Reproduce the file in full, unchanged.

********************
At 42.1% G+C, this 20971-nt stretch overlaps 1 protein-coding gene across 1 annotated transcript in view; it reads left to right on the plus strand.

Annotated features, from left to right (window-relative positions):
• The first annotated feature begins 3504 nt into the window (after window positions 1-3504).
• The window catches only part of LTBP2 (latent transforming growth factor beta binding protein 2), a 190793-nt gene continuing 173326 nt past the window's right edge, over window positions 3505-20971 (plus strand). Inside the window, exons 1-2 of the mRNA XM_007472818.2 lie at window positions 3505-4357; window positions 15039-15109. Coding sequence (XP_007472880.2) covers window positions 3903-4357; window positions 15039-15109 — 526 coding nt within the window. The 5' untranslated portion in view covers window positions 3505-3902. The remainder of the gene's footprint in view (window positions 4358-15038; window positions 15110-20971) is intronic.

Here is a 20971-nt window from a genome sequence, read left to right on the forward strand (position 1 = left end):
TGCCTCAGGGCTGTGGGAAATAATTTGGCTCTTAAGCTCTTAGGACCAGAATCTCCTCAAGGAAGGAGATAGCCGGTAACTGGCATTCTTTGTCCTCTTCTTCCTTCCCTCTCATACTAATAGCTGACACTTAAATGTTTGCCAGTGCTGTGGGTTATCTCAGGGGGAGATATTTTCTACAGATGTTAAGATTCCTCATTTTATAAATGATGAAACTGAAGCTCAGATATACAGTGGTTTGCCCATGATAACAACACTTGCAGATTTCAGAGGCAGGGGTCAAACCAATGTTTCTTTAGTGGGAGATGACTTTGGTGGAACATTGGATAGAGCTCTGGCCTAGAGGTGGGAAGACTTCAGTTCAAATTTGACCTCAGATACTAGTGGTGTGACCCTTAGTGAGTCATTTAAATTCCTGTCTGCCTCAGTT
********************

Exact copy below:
At 42.1% G+C, this 20971-nt stretch overlaps 1 protein-coding gene across 1 annotated transcript in view; it reads left to right on the plus strand.

Annotated features, from left to right (window-relative positions):
• The first annotated feature begins 3504 nt into the window (after window positions 1-3504).
• The window catches only part of LTBP2 (latent transforming growth factor beta binding protein 2), a 190793-nt gene continuing 173326 nt past the window's right edge, over window positions 3505-20971 (plus strand). Inside the window, exons 1-2 of the mRNA XM_007472818.2 lie at window positions 3505-4357; window positions 15039-15109. Coding sequence (XP_007472880.2) covers window positions 3903-4357; window positions 15039-15109 — 526 coding nt within the window. The 5' untranslated portion in view covers window positions 3505-3902. The remainder of the gene's footprint in view (window positions 4358-15038; window positions 15110-20971) is intronic.

Here is a 20971-nt window from a genome sequence, read left to right on the forward strand (position 1 = left end):
TGCCTCAGGGCTGTGGGAAATAATTTGGCTCTTAAGCTCTTAGGACCAGAATCTCCTCAAGGAAGGAGATAGCCGGTAACTGGCATTCTTTGTCCTCTTCTTCCTTCCCTCTCATACTAATAGCTGACACTTAAATGTTTGCCAGTGCTGTGGGTTATCTCAGGGGGAGATATTTTCTACAGATGTTAAGATTCCTCATTTTATAAATGATGAAACTGAAGCTCAGATATACAGTGGTTTGCCCATGATAACAACACTTGCAGATTTCAGAGGCAGGGGTCAAACCAATGTTTCTTTAGTGGGAGATGACTTTGGTGGAACATTGGATAGAGCTCTGGCCTAGAGGTGGGAAGACTTCAGTTCAAATTTGACCTCAGATACTAGTGGTGTGACCCTTAGTGAGTCATTTAAATTCCTGTCTGCCTCAGTT